Overall, pilots scored higher on weather sources (e.g., SIGMETs, surface charts, and upper level charts), but lower (50-percent or less, which means they failed) on interpretation of weather products (e.g., radar, AIRMETs, satellite data, METARs, and PIREPs).

“The takeaway from these results is that GA pilots struggle to interpret weather products, which places them at a greater risk of flying directly into hazardous weather,” Johnson explains. “It was clear that GA pilots need more training on basic principles of weather phenomena and weather product interpretation to diagnose bad weather in advance,” says Johnson.

To address these concerns, WTIC sponsored two areas of weather training development. They reached out to the National Association of Flight Instructors (NAFI) to develop a training course aimed at improving weather knowledge and interpretation. WTIC assisted NAFI in creating a course to help flight instructors improve their ability to teach aviation weather to pilots; specifically, in areas where pilots demonstrated a weakness, as was noted from the results of the ERAU study. A second course was created to help pilots enhance weather decision making during flight.

You can find both courses online, and they’re free. Flight instructors, visit Pilots, go to and enter ALC-521: Enhancing Wx Knowledge and Training in the search bar. Be sure to register or log in to your account to receive WINGS credit for the course.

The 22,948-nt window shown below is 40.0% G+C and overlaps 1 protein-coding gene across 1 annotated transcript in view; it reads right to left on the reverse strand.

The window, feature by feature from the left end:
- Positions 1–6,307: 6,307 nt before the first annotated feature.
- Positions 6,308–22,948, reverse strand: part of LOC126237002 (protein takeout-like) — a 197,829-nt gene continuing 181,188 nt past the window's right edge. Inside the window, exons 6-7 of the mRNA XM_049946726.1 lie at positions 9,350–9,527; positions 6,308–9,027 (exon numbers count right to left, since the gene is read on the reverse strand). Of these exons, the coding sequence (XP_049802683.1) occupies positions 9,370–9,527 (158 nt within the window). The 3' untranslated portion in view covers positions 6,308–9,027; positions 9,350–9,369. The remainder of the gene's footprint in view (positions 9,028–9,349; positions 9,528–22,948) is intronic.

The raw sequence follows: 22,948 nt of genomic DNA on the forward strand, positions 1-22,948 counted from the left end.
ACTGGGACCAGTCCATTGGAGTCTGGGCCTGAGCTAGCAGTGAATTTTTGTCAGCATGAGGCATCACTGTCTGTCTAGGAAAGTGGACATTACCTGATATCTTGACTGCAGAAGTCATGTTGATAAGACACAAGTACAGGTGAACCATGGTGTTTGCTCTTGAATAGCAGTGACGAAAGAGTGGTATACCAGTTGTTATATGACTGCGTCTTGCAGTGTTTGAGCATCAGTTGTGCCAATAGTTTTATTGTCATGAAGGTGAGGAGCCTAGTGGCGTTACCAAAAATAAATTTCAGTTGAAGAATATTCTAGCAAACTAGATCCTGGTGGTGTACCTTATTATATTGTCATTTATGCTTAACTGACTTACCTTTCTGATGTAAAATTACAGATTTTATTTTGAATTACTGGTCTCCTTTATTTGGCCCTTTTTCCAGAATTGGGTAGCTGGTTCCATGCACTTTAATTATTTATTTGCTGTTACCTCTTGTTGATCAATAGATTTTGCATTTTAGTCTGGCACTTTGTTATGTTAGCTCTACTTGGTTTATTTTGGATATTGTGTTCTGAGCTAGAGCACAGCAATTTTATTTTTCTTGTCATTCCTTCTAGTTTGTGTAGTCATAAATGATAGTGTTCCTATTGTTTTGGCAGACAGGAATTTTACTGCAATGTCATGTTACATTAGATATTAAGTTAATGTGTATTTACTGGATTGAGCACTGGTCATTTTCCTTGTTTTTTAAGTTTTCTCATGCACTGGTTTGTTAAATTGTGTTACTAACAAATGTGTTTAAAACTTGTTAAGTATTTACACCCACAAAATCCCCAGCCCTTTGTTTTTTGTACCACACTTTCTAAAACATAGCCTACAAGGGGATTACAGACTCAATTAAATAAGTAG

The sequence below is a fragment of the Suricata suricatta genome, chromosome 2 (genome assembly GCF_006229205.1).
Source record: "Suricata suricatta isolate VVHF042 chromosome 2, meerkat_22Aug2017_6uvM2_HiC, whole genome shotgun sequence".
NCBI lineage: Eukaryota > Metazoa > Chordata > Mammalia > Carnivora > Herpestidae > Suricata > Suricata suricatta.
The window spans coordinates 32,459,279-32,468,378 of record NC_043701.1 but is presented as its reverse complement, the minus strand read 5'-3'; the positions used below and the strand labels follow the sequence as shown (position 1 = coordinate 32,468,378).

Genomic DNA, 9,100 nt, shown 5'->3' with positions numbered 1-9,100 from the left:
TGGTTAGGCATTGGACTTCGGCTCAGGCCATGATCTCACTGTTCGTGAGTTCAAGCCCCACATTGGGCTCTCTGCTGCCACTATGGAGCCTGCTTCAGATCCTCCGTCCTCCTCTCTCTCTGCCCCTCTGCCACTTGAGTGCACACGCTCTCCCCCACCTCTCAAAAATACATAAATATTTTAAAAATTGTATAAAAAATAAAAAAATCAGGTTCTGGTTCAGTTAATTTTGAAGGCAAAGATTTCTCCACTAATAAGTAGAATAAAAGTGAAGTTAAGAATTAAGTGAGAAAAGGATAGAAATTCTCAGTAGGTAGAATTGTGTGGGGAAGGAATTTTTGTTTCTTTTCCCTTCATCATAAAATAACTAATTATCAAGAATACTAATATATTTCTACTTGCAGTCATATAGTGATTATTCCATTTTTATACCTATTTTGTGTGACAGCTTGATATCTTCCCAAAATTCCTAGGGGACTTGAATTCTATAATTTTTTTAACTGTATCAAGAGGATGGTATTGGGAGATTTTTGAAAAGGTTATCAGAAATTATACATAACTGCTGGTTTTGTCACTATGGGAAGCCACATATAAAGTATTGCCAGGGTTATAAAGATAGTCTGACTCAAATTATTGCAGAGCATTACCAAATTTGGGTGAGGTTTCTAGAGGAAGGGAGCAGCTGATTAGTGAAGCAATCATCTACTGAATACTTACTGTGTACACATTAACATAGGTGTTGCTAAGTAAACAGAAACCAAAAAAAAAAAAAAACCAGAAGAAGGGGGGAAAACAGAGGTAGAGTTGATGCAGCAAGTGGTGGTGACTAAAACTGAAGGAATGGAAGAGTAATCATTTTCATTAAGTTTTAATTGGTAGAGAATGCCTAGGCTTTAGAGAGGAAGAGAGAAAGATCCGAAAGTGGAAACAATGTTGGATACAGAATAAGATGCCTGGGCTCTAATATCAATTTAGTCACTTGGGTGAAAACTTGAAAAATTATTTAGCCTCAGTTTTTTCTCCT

NEXRAD Images — Delayed, Not Live

WTIC further found that many GA pilots do not understand that in-cockpit weather displays are latent — not presented in real-time. The only source for real-time, radar imagery is an airborne weather radar in your cockpit. Unless you have this equipment, data-linked cockpit gadgets will always show delayed images.

Just for example, Next Generation Radar (NEXRAD) mosaic images can be delayed anywhere from 15 to 20 minutes. It is not a five minute delay, as is commonly thought. Also, remember that the time stamp on the display reflects a delay from ground radar, in addition to the time it takes to create the graphic, and the time delay in reaching your cockpit display.

“What you see out the window is real, what you see on the display is delayed,” Johnson explains. “Don’t fly the airplane solely based on what you see on that data-linked display.”

Cockpit displays of data-linked weather, like NEXRAD, are meant to be used for strategic planning to help fly a wide berth around a line of thunderstorms that can be 100 or more miles ahead. Unfortunately, some pilots make the mistake of trying to navigate through perceived "holes" in the storms which could disappear entirely by the time the airplane actually arrives, resulting in an aircraft getting dangerously close to adverse weather.

Results from Aviation Safety Reporting System (ASRS) reports and a small ERAU study showed that 33- to 50-percent of the time pilots thought the weather on their route and at their destination was better than it really was.

"Weather is not linear, it is dynamic,” explains Gary Pokodner, the WTIC program manager. “You can’t forecast growth and decay. A new thunderstorm cell can pop up behind the one a pilot is watching, and this can happen in a matter of minutes. Don’t cut corners or shoot gaps, just steer clear.”

Wild, Wild Simulated Weather

weather information latency demonstrator

To help GA pilots understand how easy it is to misread in-cockpit weather information, WTIC worked with the Partnership to Enhance General Aviation Safety, Accessibility and Sustainability (PEGASAS), which is a group of universities on a research grant from the FAA. Together they developed the Weather Information Latency Demonstrator, or WILD.